Ang daming laman! Topped with loads of veggies, like carrots and cabbage, raw egg, chicken slices, and a special sweet-savory sauce, I was in for a huge meal. And a great-tasting one, too. What I like about their bibimbap, apart from the serving size, is that the veggies taste fresh, no hint of the plastic smell and aftertaste that often come with commercialized dishes. The roast chicken has a flavor of its own, and complements that of the sauce. Mixed together, it’s a great balance of spicy, sweet, and savory. Yum.

In between bites and sips of refreshing moringa (malunggay) juice topped with cucumber slices, which reminded me of cucumber lemonade, I took the chance to ask Richard about Yeongyang Hansik.

At 28, this is his second business and passion project. A fitness buff, he looked for healthy food options to go with his gym habit, but pointed out that most of them were pricey with very little servings. And, he wasn’t happy with the taste either. To combine value for money, nutrition, and flavor, he thought of serving Korean food, which does exactly that.

“After working out sa gym, I come here to eat. I know it’s healthy, masarap, and full meal na,” adding that at around Php 139-149 per order of bibimbap, customers can get freshly cooked rice, vegetables, and meat toppings.

Richard also mentioned that he thought Madison Commons is a good choice of location, as it is accessible to professionals around the area. “After work, they can come here to eat healthy food.”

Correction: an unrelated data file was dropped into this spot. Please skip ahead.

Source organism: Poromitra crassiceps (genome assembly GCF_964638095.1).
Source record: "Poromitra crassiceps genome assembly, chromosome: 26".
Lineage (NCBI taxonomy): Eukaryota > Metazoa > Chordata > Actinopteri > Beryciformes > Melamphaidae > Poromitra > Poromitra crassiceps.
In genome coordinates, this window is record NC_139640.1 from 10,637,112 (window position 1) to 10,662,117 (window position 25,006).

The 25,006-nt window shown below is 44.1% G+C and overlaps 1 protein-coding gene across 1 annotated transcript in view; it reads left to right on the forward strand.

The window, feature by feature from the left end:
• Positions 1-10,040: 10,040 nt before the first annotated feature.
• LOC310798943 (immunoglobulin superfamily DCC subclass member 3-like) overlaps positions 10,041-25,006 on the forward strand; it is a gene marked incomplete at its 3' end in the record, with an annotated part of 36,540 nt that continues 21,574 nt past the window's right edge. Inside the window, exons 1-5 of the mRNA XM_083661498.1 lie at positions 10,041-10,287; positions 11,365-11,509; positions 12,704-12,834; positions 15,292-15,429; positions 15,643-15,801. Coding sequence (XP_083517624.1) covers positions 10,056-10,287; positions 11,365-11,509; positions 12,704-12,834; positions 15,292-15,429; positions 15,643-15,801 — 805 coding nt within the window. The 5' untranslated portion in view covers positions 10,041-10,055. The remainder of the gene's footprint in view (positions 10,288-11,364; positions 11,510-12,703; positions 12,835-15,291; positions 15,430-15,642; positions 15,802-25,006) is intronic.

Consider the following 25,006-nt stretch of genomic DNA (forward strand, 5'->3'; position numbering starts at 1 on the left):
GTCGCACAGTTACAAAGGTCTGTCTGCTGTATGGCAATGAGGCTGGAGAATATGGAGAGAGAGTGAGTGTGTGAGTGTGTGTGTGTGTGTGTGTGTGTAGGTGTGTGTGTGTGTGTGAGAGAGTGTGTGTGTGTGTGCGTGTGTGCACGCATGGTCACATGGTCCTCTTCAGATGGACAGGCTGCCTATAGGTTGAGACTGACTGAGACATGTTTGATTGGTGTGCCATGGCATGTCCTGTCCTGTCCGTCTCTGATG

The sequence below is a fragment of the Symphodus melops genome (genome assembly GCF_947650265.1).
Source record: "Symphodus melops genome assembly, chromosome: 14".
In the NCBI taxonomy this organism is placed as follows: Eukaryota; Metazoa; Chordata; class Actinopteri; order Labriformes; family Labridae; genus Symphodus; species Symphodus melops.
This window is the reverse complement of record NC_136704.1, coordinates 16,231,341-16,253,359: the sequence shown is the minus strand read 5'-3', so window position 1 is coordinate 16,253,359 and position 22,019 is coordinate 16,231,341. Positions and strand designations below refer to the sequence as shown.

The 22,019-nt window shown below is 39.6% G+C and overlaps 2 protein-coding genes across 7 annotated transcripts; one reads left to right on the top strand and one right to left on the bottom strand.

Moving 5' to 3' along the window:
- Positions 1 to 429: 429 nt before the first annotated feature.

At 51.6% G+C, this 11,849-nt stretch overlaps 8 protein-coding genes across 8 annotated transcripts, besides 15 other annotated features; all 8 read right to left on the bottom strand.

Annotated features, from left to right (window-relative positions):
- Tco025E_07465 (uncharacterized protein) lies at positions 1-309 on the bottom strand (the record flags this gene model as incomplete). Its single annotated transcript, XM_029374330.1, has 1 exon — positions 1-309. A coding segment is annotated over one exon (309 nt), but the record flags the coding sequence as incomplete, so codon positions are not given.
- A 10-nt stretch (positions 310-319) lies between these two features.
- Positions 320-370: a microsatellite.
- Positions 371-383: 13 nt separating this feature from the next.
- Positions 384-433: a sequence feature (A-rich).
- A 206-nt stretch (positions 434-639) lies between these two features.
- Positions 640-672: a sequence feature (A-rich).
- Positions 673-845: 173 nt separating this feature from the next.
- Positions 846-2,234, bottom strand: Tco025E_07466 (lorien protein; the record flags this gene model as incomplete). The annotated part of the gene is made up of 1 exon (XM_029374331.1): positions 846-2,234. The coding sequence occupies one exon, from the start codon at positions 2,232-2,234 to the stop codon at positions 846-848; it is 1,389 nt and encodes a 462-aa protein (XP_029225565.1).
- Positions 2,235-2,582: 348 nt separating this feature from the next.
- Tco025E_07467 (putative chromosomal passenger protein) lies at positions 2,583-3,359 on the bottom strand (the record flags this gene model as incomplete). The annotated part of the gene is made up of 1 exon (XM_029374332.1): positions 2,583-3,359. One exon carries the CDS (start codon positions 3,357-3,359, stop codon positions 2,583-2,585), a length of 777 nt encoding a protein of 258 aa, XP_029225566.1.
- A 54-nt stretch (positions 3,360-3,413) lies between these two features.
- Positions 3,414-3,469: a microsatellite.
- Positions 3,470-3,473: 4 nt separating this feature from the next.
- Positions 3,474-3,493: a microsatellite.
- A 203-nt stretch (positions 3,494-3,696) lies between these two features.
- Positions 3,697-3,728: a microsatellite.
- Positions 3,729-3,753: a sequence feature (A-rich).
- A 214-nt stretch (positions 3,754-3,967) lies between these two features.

God’s Grace

He described the realization of the venture as “God’s grace”, explaining how he met a business partner that complemented his skills, and how he was able to complete a course at a Korean culinary school. Richard also said that he enjoys running the place, as it allows him to meet new people and build relationships.

A few more exchanges about life as Chinoy yuppies and faith and life in general, and I was ready to call it a night (because traffic huhu). I was served the last course, side dishes: cucumber, radish, and my favorite kimchi, which was a standout because it’s not very sour, unlike others I’ve tried before. And, of course, no Korean meal is complete without soju. Manong, who brought out the dishes, said so himself.

We each had a shot, and of course, a photo op. Check out our Korean pose!

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God’s grace. I never expected to hear that during my visit, but I guess it perfectly described what Paisley Purpose and my trip to Yeongyang Hansik had been about. That’s why I think there’s no better way to cop the year off for my blog than this feature. 🙂

I thank Richard for being a gracious host and for sharing Yeongyang Hansik’s story. It’s not everyday that you meet someone who really believes in what they do, so I’m grateful for the opportunity 😀 Tune in to their Facebook page for more updates, and drop by while you’re at it! They’re open from 7pm onwards.

Looking forward to try the Lechon Bibimbap and Kimchi Fries next time. Annyeong for now, and chukahamnida, Yeongyang Hansik! 😉